Skip to main content

Why Clothing and Footwear Spending Bounced Back in May

As stay-at-home orders were lifted around the country and retailers started to reopen at least in a limited capacity, consumer spending on clothing and footwear bounced back in May after bottoming out in April as the coronavirus pandemic peaked.

Clothing and footwear personal consumption expenditures (PCE) increased 43.5 percent last month compared to April to reach $318.83 billion, according to a report released Friday from the U.S. Bureau of Economic Analysis (BEA). However, spending in the category was still 22.57 percent below May 2019’s $411.78 billion.

This is a similar result from May’s retail sales data from the National Retail Federation (NRF) and the U.S. Census Bureau, which showed clothing and clothing accessories stores were up 188 percent month-over-month seasonally adjusted, but down 63.3 percent unadjusted year-over-year.

“The economy kicked off in May as retailers and other businesses reopened and both stimulus money and supplemental unemployment checks fueled spending driven by pent-up demand from two months of shutdowns,” NRF chief economist Jack Kleinhenz said.

“But full recovery is still a long way off,” he added. “Comparisons against April have to be taken in context because April was a full month when almost everything that wasn’t deemed ‘essential’ was shut down. Spending has improved considerably, but it’s still far below where it was a year ago, and while the freefall in consumer confidence is over, unemployment remains high and confidence is still at recession levels.”

Related Stories

BEA reported that overall PCE rose 8.2 percent, or $994.5 billion, in the month, while real PCE, adjusted for inflation, increased 8.1 percent, or $892.6 billion. This increase reflected a gain of $590.4 billion in spending for goods and a $363.8 billion increase in spending for services.

Within goods, spending on motor vehicles and parts, as well as recreational goods and vehicles, were the leading contributors to the increase. Within services, the largest contributors were spending for health care, as well as food services and accommodations.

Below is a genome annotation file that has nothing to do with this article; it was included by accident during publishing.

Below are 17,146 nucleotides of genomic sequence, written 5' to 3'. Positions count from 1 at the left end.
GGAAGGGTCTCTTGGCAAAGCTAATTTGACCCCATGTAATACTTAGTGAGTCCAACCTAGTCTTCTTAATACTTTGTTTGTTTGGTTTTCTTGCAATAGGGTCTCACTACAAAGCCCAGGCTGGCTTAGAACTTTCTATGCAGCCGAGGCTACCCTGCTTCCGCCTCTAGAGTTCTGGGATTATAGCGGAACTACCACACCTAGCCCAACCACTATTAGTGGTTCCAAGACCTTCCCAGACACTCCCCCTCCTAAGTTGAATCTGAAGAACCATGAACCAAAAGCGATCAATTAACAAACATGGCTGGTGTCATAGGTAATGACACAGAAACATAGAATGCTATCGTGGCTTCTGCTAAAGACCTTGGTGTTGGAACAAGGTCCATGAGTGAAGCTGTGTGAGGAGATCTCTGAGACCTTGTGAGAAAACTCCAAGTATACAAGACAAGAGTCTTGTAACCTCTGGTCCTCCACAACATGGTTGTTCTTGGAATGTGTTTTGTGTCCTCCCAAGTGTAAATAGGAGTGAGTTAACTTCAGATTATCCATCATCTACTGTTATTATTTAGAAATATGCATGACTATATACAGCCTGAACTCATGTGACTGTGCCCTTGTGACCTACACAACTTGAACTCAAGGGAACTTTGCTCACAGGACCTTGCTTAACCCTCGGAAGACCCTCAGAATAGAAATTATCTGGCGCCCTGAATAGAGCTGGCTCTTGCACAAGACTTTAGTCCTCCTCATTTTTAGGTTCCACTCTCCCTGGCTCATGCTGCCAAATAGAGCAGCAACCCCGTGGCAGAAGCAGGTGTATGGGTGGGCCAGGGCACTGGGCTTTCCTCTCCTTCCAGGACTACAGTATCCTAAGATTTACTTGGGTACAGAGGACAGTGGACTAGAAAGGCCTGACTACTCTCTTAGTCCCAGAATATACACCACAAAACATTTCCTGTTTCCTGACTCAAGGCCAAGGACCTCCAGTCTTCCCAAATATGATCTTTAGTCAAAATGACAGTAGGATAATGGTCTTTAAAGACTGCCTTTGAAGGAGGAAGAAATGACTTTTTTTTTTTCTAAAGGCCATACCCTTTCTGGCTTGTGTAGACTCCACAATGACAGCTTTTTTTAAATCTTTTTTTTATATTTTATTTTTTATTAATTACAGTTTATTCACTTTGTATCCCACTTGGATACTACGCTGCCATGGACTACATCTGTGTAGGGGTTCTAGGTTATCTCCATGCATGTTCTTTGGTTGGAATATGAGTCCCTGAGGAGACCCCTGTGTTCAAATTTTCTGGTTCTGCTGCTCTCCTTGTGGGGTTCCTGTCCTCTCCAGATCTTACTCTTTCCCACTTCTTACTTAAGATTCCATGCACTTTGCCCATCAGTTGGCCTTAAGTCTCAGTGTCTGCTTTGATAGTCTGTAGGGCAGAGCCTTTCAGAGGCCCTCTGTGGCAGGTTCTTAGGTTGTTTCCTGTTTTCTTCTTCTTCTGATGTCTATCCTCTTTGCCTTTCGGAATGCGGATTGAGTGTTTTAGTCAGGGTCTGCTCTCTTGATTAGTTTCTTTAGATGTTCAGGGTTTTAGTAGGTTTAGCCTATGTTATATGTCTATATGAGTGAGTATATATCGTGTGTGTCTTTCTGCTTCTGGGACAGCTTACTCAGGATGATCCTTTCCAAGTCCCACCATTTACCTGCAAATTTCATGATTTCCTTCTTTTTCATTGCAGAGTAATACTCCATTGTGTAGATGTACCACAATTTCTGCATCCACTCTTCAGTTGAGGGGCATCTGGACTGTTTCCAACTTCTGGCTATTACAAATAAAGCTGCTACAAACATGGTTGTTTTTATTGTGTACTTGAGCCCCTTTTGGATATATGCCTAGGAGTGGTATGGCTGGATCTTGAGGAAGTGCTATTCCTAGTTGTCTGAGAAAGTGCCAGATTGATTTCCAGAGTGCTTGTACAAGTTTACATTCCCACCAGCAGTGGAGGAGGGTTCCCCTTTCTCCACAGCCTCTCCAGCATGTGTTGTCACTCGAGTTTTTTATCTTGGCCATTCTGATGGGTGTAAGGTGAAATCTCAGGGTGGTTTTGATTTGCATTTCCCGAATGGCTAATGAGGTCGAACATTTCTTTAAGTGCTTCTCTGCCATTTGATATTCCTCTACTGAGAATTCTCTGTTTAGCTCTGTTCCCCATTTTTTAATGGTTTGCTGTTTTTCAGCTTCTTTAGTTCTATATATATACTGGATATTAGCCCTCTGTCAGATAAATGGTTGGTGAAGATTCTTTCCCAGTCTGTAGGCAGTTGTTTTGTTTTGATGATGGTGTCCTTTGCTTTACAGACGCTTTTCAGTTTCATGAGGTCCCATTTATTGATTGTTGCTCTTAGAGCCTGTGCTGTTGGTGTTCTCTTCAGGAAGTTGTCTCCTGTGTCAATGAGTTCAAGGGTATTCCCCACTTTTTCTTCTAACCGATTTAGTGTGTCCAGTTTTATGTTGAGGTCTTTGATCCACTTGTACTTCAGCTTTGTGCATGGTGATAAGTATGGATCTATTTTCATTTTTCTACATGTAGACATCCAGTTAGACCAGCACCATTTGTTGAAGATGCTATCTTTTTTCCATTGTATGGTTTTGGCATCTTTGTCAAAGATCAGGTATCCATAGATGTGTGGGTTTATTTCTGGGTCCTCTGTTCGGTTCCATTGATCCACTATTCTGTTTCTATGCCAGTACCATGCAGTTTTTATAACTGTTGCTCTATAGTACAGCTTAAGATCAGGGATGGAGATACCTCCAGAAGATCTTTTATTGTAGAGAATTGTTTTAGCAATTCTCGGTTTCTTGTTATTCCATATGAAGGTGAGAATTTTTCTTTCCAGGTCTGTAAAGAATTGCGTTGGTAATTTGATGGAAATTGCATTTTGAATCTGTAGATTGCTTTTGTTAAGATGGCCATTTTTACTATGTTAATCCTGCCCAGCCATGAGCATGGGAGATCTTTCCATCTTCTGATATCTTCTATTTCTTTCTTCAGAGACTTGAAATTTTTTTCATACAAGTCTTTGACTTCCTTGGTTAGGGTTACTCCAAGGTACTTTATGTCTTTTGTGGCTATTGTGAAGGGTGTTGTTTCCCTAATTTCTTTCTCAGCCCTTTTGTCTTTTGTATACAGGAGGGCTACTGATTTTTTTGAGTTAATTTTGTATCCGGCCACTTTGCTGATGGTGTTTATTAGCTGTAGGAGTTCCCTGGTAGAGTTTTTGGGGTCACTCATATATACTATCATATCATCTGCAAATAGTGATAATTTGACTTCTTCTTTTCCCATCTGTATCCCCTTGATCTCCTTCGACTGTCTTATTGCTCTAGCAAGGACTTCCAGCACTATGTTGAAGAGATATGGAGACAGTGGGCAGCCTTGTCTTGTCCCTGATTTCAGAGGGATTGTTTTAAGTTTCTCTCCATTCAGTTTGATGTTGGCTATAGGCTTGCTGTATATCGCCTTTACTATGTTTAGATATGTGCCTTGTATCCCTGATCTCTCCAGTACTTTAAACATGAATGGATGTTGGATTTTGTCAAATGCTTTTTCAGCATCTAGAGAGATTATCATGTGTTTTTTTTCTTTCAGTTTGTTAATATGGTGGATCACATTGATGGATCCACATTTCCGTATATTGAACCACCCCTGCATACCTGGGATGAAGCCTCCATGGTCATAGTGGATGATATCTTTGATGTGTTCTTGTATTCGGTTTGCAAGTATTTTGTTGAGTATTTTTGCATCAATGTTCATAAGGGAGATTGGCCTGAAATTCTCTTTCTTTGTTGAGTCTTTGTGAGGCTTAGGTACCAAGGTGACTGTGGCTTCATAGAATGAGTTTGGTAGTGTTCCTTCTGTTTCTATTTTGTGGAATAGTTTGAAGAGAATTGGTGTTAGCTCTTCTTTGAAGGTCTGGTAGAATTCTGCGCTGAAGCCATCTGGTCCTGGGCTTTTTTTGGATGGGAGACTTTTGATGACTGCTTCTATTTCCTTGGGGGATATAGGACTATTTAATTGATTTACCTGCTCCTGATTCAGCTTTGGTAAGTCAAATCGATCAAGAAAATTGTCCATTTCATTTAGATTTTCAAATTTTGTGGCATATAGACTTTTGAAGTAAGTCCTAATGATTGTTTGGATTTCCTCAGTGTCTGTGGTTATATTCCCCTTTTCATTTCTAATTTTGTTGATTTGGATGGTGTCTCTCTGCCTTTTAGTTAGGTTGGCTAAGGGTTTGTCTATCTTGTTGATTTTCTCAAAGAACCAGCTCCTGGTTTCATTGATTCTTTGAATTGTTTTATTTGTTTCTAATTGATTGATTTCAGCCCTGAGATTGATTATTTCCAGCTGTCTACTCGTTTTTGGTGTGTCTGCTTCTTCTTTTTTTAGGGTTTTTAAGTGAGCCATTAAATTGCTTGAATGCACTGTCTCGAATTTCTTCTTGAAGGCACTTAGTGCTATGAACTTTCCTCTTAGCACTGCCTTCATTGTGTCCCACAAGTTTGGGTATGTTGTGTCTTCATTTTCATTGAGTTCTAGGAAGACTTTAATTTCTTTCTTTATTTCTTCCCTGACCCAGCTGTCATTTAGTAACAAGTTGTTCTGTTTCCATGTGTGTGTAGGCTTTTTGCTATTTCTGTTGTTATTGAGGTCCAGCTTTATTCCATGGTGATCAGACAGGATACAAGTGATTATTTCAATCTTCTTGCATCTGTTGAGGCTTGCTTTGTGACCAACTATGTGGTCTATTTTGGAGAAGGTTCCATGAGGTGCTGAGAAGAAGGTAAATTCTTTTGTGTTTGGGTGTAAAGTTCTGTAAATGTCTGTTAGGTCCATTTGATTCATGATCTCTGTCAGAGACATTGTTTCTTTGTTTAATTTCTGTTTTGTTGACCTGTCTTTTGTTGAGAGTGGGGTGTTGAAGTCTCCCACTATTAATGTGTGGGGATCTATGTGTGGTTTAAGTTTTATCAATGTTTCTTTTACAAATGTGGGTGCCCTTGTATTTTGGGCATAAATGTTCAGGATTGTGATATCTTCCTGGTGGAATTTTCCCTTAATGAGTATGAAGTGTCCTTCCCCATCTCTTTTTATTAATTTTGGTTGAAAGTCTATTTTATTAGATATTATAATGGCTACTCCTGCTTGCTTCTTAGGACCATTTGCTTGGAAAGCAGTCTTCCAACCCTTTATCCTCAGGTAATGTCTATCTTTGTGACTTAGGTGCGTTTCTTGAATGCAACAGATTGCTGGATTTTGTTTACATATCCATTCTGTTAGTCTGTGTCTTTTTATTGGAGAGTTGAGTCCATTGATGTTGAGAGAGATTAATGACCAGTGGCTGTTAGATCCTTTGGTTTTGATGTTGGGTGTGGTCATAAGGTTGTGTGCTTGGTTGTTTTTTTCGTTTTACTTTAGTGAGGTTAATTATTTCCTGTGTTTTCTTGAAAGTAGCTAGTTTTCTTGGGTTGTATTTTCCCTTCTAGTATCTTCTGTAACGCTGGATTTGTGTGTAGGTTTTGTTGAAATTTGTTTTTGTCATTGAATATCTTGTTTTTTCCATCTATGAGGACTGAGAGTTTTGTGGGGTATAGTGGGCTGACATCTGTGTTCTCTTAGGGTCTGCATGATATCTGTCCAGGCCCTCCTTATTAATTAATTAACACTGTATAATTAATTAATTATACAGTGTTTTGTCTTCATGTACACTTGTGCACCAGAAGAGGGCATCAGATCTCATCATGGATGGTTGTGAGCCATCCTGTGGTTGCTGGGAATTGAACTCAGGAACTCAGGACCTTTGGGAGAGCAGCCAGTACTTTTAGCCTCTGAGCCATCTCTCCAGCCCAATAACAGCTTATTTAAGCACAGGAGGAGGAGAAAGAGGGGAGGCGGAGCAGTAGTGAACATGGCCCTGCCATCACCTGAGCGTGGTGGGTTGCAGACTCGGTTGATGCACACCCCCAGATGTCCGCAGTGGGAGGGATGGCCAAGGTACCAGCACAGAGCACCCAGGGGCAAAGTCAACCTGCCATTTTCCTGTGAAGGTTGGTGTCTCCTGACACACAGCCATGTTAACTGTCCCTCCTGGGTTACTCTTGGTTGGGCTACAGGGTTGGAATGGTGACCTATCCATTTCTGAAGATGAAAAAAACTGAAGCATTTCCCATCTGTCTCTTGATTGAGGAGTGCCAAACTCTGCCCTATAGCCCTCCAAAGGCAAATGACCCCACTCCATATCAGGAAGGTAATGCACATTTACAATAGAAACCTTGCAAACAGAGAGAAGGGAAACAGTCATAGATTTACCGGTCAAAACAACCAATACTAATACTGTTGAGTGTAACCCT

The PCE price index increased 0.1 percent, while the core index, excluding food and energy, also rose 0.1 percent.

Personal income decreased 4.2 percent, or $874.2 billion, in May, according to BEA estimates. Disposable personal income (DPI), a key barometer for retail spending, fell 4.9 percent, or $911.1 billion, as real DPI decreased 5 percent in May.

The May estimate for personal income and outlays was impacted by the response to the spread of COVID-19, BEA stated. Federal economic recovery payments continued, but were at a lower level than in April, and government stay-at-home orders were partially lifted in May.

The decrease in personal income in May primarily reflected a decrease in government social benefits to the public.

Partially offsetting the decrease in other government social benefits was an increase in unemployment insurance benefits, based primarily on unemployment claims data from the Department of Labor’s Employment and Training Administration.

Personal outlays increased $989.9 billion in May. Personal saving was $4.12 trillion in May and the personal saving rate–personal saving as a percentage of disposable personal income–was 23.2 percent.